It melted my exhausted heart. I freaking love the courage of a cancer survivor. So much. I love that she took a chance on me. I love that her hair looked so cute and I loved hearing that hers too came back curly and a different color. I love that she shared that she gets her cute look by straightening it. Lord knows I’m helpless in the fashion/hair department.

We went a little deeper and we exchanged what types we battled. She looked at me and said, “You’re just so young. So young.”

She then asked me such a simple question, with such a soul-warming smile on her face and with the most genuine look of concern,
“…but you’re good?” 

It felt like 5 minutes but I’m sure it was a 2 second pause. Am I good? Will I ever be good again? No, I’m not good, this life is so unfair. Yes I’m good, there’s so much good happening despite it all. Such a simple question. And simulatenously in that moment, I was processing how I felt so understood, so accepted, so encouraged by just those few words. After all, this lady gets it! She gets that pause. She gets the million ways to take it. She knows the journey.

I blurted out, “Yes. I’m good. Thank God, I’m good,” because good to a cancer survivor means one thing: being cancer free. And suddenly you’re hit with perspective. No problem, no hurdle, nothing can touch that. How easy is it to forget how lucky you are to BE cancer free. To be alive. To get to have “normal problems.” I found myself lost for words after, as we parted ways into the seas of CHI commuters hustling to work. 

The past two weeks have been a horrible flashback to how this all started for us. Nothing is wrong and I am healthy (!), but a PAP done during my scan appointment returned as showing abnormal cells. I got a phone call while at work. Holy deja vu! What was completely lost in translation and what would’ve been really nice to know before that phone call is that this is totally normal because the damage from radiation causes it. (In fact, some doctors don’t even do PAPs after treatment for awhile because of this.) So yes I’m horribly downplaying the experience, but all that matters is I’m fine, I’m good, all is well. However, add that to things you don’t do to a cancer survivor! And thanks to my good friend Ashley for taking the brunt of that reaction. ❤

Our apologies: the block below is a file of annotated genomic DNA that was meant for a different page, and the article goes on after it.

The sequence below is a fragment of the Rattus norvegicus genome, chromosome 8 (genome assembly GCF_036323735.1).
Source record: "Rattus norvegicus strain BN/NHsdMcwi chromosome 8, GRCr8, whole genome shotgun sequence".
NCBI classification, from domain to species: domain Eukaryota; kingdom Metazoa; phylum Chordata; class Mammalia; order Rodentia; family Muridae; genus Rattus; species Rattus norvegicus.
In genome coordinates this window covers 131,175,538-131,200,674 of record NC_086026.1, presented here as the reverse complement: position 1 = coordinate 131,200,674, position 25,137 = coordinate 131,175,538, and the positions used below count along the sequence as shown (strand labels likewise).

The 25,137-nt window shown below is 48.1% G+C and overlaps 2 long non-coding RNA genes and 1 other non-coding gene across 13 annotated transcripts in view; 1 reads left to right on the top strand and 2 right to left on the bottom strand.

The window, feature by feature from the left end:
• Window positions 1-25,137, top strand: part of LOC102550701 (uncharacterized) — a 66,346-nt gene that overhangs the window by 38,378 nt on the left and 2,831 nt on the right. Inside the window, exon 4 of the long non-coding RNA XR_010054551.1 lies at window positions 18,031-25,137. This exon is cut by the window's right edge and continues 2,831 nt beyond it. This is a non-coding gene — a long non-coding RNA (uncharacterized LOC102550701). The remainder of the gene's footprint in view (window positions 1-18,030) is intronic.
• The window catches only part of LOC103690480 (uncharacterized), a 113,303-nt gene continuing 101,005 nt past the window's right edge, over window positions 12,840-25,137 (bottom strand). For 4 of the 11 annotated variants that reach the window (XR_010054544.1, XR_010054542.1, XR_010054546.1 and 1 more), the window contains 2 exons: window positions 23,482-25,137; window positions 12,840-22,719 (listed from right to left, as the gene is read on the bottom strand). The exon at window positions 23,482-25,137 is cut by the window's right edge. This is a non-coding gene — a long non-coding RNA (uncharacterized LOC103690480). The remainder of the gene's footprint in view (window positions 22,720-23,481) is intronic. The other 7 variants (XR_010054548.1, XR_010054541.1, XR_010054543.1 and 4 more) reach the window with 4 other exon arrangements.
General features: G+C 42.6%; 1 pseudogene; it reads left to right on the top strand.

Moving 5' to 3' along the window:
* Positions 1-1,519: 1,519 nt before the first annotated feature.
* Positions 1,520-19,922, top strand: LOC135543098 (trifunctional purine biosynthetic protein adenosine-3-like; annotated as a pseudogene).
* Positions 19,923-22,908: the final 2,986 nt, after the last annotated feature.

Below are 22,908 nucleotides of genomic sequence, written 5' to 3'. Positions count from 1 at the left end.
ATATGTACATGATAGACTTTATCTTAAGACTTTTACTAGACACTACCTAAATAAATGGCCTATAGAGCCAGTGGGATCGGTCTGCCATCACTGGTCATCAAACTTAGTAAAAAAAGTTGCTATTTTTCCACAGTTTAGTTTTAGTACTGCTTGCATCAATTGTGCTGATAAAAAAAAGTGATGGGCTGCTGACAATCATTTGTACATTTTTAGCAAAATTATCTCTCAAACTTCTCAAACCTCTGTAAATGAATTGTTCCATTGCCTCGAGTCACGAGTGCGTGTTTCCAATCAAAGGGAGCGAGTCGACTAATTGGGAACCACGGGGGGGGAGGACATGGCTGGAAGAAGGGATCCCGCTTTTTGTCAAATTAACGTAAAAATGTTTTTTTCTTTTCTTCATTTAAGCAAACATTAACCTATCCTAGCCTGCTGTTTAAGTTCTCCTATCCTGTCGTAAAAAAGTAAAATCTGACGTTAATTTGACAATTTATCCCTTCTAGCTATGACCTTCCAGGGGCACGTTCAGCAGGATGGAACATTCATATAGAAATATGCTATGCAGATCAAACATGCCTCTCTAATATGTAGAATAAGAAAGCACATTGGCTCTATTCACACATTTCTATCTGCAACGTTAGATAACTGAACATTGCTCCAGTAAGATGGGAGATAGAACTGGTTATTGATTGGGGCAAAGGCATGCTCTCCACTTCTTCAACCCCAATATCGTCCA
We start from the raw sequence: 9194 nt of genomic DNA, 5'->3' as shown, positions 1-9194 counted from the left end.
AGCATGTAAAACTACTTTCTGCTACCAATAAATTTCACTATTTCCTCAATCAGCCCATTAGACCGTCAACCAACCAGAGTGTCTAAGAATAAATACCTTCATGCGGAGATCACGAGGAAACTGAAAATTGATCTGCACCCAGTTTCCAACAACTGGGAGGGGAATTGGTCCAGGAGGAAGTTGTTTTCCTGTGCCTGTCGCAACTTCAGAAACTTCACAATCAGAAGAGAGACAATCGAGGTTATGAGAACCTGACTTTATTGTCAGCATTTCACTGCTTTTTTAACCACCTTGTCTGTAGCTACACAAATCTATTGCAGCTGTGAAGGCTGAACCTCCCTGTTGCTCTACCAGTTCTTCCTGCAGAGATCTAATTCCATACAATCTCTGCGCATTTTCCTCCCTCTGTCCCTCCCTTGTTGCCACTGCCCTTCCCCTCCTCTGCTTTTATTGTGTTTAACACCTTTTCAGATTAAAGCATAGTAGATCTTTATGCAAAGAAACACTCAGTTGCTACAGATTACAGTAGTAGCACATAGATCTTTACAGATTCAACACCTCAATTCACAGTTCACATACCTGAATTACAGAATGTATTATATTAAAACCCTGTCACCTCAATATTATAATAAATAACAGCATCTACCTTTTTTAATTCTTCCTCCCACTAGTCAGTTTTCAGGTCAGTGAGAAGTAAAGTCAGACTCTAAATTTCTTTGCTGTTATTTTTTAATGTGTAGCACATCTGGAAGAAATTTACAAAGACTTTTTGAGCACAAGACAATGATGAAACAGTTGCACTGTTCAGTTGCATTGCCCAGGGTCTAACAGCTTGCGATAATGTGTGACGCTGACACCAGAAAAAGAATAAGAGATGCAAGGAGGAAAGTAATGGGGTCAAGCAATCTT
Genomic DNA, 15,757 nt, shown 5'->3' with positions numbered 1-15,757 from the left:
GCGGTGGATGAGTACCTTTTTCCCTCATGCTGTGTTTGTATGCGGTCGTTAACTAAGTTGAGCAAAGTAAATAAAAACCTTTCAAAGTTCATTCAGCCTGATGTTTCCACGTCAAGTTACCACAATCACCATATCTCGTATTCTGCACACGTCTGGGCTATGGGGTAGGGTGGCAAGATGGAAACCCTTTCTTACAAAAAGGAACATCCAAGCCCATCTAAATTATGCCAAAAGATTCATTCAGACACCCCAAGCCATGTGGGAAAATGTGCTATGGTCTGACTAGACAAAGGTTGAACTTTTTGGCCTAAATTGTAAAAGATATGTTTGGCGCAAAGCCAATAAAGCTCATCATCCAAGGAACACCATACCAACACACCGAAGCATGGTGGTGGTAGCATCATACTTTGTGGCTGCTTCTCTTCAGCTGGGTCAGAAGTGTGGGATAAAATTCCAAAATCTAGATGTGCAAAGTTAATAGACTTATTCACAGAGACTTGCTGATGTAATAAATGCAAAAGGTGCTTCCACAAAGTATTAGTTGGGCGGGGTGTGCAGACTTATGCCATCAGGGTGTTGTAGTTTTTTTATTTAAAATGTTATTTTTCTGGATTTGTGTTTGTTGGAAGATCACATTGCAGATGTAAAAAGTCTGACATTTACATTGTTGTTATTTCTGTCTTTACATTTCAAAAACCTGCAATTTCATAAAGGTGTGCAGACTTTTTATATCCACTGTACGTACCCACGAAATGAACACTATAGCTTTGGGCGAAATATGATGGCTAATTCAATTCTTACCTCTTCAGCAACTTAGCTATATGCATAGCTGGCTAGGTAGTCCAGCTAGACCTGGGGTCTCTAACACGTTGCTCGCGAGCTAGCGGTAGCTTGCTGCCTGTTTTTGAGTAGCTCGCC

So yeah, I have a million reasons to not be good. I have a millions reasons to ask why, or to be angry and don’t get me wrong, God gets a lot of that from me. But He also gets a ton of thanks from me for the exact reason that this woman was sent to me today: I’m alive. I’m healthy. I’m good. He seems to always get through to me when I need it most! Good is relative, good is what you make of it and good is not to be taken for granted. 

And what else is really, really good? We are officially on profile for adoption. Our book is live, as well as our online profile, as of this week. I’ve seen so many of you share it on Facebook already and you don’t know how much that mean to us! Quite the journey, eh? We pray for that baby out there that God has created to be ours & we also pray for that baby’s Mom, whatever her journey might be. We can’t wait for the day that our paths cross and change all of our lives forever. We so, so, can’t wait. 

So here’s to being good. And keeping the faith! And here’s also to that courageous survivor & her one year anniversary! 

Having Hope

I’ve created a new tradition for myself – Saturday morning boxing class followed by a solo trip to Panera for a soufflé and a coffee. Yep, I’m one of those that exercises to even out the calories I consume, instead of working out to ya know, get in better shape. I wish somebody could motivate me to eat healthy! But egg, cheese & bread, you can’t beat it.

I’ve found myself needing alone time more and more these days. Sometimes I just need to reflect. Sometimes I just need the quiet. Sometimes it’s because I just don’t have the energy to let anyone in that moment. Sometimes it’s just easiest to sit and be quiet. 

I think I had this idea in my mind that if I could get through Hallie’s due date and then the stretch of Mother’s & Father’s Day and then my birthday, (and ya know, beating cancer in all of that), I’d somehow find a peace with this new life of mine. I understand (I think?) that normal will never be normal again, but I had this hope that something would feel better. I’m not sure what that meant, but I kept my focus on, “just make it to July.” And then I woke up one morning this week and it hit me like a brick wall, last year at this time, I was pregnant. 

And here we go again. I laid in bed for a good 10 minutes as I played it all out.

I realized in a week is my best friends wedding anniversary, where we arguably took our first family photo without even knowing it. 

And then we came home, and I surprised Kevin with the news. 

And then we spent all of August telling our families and best friends.

And then we spent September going to our first appointments, starting to stockpile the cutest onesies, talking baby names, and for me, throwing up a lot, ha. We threw around so many ideas of how to announce to the world we were pregnant. Kevin was insistent on a literal picture of a bun in the oven or a jar of Preggo. His humor is something else. We settled on the most adorable pair of Chicago Bears shoes next to our puppies paws. They’d all be best friends after all.